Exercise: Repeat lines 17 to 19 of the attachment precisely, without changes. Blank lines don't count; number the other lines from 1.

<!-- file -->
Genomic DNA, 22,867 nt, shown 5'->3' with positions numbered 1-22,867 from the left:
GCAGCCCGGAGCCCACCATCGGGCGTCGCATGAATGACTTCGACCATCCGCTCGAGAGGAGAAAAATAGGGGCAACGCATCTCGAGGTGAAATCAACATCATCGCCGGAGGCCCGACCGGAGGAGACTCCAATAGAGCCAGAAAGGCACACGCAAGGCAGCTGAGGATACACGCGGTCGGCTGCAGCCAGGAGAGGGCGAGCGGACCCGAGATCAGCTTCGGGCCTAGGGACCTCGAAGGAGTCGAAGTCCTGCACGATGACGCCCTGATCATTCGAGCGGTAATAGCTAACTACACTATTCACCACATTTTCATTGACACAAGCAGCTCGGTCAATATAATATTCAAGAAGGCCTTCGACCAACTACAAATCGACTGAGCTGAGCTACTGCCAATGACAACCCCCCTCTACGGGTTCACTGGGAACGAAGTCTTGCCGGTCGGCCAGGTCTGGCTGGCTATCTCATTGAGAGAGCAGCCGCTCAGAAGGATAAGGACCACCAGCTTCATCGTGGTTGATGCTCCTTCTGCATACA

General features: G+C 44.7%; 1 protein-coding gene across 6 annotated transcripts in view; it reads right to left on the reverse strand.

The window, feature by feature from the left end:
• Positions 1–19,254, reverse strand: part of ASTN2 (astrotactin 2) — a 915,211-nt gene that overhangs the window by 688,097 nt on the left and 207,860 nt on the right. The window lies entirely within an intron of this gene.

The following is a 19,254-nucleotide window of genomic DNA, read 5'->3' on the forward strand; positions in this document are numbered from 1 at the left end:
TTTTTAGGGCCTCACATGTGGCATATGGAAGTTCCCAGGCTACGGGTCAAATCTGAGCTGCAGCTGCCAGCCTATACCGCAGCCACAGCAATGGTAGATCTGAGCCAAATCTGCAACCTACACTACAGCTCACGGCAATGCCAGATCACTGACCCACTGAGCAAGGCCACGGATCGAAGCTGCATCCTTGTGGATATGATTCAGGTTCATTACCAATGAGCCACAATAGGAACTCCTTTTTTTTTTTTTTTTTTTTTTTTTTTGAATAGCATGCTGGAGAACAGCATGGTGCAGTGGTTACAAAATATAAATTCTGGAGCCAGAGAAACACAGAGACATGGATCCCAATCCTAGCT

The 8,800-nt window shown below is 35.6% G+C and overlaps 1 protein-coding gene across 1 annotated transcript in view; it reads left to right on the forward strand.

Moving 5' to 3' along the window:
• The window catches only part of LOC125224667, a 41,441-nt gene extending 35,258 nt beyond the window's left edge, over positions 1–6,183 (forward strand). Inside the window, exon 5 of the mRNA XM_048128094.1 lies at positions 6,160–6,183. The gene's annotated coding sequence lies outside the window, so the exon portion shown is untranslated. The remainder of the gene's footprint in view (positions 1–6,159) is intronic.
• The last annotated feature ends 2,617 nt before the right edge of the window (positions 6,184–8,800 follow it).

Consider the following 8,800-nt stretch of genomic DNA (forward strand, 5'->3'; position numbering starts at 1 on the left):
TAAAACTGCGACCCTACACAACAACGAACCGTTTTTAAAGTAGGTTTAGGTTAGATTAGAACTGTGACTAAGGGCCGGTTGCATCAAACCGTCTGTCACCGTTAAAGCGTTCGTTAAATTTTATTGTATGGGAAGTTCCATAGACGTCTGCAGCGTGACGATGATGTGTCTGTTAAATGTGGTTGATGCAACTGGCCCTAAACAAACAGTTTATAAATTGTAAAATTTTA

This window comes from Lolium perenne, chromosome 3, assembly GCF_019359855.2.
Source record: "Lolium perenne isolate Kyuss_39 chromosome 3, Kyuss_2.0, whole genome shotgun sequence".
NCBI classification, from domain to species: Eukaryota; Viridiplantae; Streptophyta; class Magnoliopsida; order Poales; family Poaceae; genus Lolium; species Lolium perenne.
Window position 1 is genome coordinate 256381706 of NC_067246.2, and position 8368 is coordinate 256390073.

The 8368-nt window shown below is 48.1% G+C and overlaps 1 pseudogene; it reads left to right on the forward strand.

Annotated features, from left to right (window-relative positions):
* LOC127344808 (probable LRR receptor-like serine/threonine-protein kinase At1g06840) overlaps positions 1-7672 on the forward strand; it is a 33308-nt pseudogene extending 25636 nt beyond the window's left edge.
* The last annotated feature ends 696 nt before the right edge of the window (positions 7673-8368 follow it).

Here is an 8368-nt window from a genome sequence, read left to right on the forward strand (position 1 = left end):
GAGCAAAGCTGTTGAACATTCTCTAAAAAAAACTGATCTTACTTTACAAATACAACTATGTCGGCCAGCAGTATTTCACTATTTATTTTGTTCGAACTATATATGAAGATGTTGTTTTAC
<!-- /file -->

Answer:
Window position 1 is genome coordinate 256381706 of NC_067246.2, and position 8368 is coordinate 256390073.

The 8368-nt window shown below is 48.1% G+C and overlaps 1 pseudogene; it reads left to right on the forward strand.

Annotated features, from left to right (window-relative positions):